Yoo says she hasn’t had a haircut in over 30 years. In 1986, after seeing Buddhist embroidery works that used human hair for threads during the Goryeo Dynasty (918-1392), she stopped cutting her hair. Yoo said she finally regained her composure after completing the piece and was able to focus on restoring traditional embroidery.
 
Korean traditional embroidery has its own unique techniques that are very different from its Chinese, Japanese and Western counterparts. Unlike the Western artisans who use cotton thread, artisans from Korea, China and Japan use silk extracted from cocoons. China, Japan and North Korea commonly use a thin thread called poonsasil to create realistic works. Poonsasil refers to a thread that is not twisted when it is extracted from a cocoon, allowing artisans to create realistic works, though embroidery with poonsasil can easily be damaged.  
 
Korean embroidery during the Joseon Dynasty had unique characteristics — the use of 36 strands of silk thread that were twisted together to form a single stitch. 
 
To create the stitch of 36 strands, 18 strands of silk thread are first twisted into two strands which are then twisted together. Such a technique only existed during the Joseon Dynasty and is still unique in the world.  
 
Embroidery works using this jaritsu technique are said to create a finer and more beautiful look compared to works using other types of threads. The reason Korean traditional embroidery reached its apex during the Joseon Dynasty was because it used the 36-strand thread technique, rather than poonsasil, to create embroidery works for the royal families. During this time, the royal embroidery and the general embroidery for commoners both flourished as if they were competing against each other, creating a culture of embroidery.  
 
Yoo has played a major role in promoting traditional Korean embroidery across the world. In 1999, when Queen Elizabeth II visited Korea, she created a shawl with the queen’s name embroidered in Korean as well as a sitting cushion on which she sat on during her 70th birthday celebration held in Andong, North Gyeongsang.  
 
The eight-panel folding screen features ilwolobongdo, the famous depiction of the sun, moon and five peaks that symbolize power and eternity, which was placed behind the king’s thrones of the Joseon Dynasty. The embroidery was done by Yoo to decorate the room where the Asia-Pacific Economic Cooperation Summit was held in Busan in 2005. [PARK SANG-MOON]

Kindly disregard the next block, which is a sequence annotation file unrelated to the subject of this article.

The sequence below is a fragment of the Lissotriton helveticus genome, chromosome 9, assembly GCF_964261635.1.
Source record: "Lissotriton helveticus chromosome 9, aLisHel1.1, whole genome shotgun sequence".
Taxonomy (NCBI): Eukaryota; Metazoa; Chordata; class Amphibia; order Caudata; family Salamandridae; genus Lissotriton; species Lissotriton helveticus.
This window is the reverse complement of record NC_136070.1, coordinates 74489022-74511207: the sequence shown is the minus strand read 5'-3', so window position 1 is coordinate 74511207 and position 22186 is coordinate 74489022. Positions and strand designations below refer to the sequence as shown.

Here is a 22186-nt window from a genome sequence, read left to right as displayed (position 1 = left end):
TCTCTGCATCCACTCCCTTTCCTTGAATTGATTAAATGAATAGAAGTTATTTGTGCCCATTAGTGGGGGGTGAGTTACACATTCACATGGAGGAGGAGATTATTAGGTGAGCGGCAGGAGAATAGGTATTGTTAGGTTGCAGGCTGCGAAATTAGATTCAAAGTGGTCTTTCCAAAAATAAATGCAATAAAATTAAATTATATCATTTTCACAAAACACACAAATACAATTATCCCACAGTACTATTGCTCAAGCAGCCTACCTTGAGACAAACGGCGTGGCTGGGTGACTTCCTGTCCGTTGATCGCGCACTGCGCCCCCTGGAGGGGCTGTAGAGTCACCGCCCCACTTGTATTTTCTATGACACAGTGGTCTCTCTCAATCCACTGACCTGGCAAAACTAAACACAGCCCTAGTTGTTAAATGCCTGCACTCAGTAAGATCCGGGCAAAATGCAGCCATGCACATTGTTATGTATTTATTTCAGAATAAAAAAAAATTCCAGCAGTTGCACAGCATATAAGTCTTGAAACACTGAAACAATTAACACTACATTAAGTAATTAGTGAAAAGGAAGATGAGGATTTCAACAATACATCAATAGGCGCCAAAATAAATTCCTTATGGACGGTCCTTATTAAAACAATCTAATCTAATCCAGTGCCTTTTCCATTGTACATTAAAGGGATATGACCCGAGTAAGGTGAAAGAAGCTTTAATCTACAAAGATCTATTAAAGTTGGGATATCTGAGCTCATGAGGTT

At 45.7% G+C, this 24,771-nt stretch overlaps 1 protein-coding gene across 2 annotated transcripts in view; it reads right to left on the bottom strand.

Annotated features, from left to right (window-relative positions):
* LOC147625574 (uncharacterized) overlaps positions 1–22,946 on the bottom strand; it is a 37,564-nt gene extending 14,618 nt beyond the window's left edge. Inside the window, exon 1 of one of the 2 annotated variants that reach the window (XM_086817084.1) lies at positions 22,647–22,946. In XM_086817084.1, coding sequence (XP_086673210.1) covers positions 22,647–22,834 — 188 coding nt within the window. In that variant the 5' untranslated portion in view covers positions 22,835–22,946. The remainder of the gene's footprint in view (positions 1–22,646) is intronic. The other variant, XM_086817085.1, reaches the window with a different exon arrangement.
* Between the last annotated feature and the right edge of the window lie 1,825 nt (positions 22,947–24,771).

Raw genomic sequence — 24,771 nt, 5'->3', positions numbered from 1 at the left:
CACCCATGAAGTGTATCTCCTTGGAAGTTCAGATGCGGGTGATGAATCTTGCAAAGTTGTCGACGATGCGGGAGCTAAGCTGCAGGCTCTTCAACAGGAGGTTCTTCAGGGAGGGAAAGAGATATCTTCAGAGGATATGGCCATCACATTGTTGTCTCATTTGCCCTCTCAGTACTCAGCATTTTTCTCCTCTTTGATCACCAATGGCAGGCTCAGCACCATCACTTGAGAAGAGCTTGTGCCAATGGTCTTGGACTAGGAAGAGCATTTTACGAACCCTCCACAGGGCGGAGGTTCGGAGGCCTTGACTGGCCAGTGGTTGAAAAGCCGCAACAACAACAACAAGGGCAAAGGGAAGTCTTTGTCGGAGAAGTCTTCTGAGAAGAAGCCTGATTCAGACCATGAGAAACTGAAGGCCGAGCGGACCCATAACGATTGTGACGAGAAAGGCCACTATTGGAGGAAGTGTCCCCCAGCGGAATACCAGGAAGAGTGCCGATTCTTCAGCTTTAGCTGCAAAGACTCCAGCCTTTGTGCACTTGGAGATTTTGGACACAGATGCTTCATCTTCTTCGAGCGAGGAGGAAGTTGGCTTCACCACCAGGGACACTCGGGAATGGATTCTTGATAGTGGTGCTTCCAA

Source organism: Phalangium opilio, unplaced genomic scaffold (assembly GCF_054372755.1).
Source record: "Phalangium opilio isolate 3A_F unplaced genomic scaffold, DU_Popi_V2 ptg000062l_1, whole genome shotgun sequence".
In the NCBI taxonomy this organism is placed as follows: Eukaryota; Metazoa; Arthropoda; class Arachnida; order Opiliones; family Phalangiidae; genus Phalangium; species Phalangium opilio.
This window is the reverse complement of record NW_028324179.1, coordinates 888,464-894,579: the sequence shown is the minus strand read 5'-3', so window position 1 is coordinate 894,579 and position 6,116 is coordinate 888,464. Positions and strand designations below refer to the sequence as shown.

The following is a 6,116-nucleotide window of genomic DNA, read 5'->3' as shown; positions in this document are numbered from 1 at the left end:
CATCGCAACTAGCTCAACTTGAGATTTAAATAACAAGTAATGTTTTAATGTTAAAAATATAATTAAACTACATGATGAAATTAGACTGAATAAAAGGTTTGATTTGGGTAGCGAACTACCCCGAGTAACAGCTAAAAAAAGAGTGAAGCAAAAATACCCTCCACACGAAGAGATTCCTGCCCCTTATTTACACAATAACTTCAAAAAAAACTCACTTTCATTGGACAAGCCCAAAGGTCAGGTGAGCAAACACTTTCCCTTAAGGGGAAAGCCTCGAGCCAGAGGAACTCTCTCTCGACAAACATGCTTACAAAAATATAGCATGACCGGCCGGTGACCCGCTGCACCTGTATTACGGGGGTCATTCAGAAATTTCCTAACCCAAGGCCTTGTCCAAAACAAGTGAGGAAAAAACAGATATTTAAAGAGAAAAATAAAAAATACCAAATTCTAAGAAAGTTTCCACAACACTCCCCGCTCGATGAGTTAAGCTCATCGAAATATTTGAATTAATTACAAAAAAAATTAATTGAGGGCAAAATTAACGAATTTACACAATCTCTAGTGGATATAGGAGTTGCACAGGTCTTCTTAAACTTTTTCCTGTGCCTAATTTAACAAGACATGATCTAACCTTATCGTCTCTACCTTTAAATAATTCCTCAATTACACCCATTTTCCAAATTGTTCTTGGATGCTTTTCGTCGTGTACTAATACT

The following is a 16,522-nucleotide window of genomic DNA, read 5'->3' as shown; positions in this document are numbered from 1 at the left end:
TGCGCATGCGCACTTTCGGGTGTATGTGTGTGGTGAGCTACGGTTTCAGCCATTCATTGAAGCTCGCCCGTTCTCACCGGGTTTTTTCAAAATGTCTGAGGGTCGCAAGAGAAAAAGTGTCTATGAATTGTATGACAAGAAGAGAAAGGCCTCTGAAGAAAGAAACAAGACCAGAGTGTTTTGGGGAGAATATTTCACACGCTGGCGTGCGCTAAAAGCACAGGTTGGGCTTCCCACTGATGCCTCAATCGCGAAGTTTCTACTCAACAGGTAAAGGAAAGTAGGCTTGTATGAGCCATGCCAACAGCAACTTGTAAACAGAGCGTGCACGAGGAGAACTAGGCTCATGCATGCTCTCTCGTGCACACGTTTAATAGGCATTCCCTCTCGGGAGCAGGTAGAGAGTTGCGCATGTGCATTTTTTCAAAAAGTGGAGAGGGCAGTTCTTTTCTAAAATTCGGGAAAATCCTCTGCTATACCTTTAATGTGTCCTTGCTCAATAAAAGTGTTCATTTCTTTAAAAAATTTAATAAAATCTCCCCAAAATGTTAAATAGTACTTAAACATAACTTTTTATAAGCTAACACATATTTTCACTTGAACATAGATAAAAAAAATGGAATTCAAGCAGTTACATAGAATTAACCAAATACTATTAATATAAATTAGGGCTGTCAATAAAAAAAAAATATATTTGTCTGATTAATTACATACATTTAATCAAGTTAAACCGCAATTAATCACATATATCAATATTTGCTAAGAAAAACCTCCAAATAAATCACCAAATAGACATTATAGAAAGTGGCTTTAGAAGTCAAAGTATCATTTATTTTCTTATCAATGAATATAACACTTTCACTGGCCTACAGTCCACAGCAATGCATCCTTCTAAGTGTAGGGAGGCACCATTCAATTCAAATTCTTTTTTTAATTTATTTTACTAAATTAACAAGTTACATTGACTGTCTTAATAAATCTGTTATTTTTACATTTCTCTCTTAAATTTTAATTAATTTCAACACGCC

The eight-panel folding screen features ilwolobongdo, the famous depiction of the sun, moon and five peaks that symbolize power and eternity, which was placed behind the king’s thrones of the Joseon Dynasty. The embroidery was done by Yoo to decorate the room where the Asia-Pacific Economic Cooperation Summit was held in Busan in 2005. [PARK SANG-MOON]

 
Yoo also made the largest embroidery piece in Korea that decorated the room where the Asia-Pacific Economic Cooperation Summit was held in Busan in 2005. Her embroidery on the eight-panel folding screen features ilwolobongdo, the famous depiction of the sun, moon and five peaks that symbolize power and eternity. Drawings of ilwolobongdo were often placed behind the throne's of the king's of the Joseon Dynasty. The work used 12 kilograms (26 pounds) of silk and measures 624 centimeters in height and 348 centimeters in width.  
 
In 2007, she also participated in creating the casings for the royal seals of Korea. In the work involving 29 top craftsmen in each field, Yoo joined the team as an embroidery master. Her role involved creating traditional embroidery on the cloth that the seals are wrapped in as well as the leather pouch they are stored in. Her involvement was evaluated as the completion and the essence of traditional crafts.  
 
Princesses’ royal robes during the mid and late Joseon Dynasty were embroidered with various colors and patterns, a symbol for longevity and good fortune. [PARK SANG-MOON]

Princesses’ royal robes during the mid and late Joseon Dynasty were embroidered with various colors and patterns, a symbol for longevity and good fortune. [PARK SANG-MOON]

 
Currently, Korean traditional embroidery is losing ground as cheaper Chinese and Vietnamese embroidered products are being consumed while fewer Koreans are willing to learn the traditional techniques. Yoo hopes the reputation of Korean traditional embroidery regains its footing both in Korea and abroad with her every stitch as she and her students are putting their sincere efforts into restoring and promoting the traditional technique.  
 
BY PARK SANG-MOON   [park.sangmoon@joongang.co.kr]